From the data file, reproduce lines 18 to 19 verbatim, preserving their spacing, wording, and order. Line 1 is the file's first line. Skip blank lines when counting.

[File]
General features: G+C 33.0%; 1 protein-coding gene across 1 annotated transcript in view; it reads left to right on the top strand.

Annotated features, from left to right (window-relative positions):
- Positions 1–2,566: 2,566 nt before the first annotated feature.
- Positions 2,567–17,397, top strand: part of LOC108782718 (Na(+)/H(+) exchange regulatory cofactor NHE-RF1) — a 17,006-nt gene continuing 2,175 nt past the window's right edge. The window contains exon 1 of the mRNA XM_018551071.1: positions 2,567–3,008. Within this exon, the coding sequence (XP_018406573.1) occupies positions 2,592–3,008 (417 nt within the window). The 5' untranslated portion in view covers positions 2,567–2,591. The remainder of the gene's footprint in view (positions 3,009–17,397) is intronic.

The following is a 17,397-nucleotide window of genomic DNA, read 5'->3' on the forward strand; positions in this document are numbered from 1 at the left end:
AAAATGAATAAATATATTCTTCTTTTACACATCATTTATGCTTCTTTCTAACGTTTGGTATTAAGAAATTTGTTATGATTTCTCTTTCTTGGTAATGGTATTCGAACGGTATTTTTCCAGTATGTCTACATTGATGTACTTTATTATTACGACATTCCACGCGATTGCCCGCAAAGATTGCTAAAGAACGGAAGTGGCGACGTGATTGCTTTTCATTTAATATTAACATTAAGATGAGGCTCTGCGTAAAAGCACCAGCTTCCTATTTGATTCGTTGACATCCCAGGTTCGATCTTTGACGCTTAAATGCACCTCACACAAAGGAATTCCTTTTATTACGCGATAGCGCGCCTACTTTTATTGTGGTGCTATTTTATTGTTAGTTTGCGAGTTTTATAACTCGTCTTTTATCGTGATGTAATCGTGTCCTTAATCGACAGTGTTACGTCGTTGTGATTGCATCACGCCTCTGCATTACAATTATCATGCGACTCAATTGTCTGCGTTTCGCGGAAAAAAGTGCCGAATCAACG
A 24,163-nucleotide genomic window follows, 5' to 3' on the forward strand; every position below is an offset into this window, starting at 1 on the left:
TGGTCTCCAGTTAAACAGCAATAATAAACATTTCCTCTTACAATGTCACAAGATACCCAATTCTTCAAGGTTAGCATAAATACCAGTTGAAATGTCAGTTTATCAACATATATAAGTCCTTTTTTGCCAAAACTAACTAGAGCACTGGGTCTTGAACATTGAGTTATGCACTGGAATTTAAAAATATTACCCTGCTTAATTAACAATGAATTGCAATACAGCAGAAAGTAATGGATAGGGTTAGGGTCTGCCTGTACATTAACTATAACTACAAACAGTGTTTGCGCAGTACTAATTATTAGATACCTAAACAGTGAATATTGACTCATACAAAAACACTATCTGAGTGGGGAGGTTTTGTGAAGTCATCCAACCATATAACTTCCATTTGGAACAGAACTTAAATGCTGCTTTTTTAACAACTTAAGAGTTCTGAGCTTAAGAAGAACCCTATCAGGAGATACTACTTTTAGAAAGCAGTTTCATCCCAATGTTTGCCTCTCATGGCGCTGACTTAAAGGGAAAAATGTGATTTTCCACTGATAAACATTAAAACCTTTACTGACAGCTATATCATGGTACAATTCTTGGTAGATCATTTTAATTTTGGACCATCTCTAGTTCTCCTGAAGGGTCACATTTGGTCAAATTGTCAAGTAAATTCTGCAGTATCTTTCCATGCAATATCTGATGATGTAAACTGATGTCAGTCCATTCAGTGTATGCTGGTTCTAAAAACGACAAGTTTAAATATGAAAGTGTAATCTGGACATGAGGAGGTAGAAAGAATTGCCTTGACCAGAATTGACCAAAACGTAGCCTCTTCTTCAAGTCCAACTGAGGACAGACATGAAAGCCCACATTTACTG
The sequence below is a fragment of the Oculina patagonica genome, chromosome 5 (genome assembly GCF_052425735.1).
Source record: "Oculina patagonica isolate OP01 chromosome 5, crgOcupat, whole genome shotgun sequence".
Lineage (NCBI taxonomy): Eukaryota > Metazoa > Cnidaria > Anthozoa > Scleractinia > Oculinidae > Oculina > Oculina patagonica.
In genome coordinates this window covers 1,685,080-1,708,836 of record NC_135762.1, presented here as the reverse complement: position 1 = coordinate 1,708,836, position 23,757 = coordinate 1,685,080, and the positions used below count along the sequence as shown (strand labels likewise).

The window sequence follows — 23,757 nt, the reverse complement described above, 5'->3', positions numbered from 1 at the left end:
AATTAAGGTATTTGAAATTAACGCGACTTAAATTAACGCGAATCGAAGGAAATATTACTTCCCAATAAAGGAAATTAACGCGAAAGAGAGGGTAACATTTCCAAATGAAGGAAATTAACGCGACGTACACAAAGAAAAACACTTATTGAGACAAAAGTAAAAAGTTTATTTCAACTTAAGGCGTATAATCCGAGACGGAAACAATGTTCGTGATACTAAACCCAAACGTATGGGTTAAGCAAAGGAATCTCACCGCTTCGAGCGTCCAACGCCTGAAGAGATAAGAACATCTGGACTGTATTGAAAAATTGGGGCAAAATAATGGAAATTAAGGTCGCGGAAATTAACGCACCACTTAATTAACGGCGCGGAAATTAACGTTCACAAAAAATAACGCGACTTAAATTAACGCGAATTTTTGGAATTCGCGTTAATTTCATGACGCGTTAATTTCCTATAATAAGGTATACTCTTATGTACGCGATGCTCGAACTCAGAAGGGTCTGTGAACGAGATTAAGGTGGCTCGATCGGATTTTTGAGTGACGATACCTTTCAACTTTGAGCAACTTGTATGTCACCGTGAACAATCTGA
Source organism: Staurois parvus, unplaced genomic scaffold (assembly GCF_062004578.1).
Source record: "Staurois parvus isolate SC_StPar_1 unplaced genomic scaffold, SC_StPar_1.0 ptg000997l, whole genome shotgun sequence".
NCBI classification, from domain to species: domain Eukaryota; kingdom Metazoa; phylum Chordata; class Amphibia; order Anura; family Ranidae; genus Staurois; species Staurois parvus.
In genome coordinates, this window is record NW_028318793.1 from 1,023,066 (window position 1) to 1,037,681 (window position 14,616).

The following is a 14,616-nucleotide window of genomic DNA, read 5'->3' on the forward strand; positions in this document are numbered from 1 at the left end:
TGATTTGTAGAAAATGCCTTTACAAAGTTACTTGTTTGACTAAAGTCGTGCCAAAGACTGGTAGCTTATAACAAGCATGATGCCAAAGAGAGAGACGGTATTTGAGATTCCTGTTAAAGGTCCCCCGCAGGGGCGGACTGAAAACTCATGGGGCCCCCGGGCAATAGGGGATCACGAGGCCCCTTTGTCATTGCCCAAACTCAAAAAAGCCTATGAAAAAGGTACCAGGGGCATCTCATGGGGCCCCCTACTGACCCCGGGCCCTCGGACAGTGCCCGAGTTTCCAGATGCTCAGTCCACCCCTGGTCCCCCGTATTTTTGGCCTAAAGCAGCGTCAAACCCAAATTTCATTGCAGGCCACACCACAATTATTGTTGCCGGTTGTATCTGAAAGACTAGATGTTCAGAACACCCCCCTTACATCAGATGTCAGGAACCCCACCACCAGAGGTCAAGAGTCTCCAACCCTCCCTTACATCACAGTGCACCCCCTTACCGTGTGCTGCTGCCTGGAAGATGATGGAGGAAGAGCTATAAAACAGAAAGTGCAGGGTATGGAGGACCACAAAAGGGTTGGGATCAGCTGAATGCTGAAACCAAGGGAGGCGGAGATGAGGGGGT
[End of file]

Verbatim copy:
In genome coordinates, this window is record NW_028318793.1 from 1,023,066 (window position 1) to 1,037,681 (window position 14,616).

The following is a 14,616-nucleotide window of genomic DNA, read 5'->3' on the forward strand; positions in this document are numbered from 1 at the left end: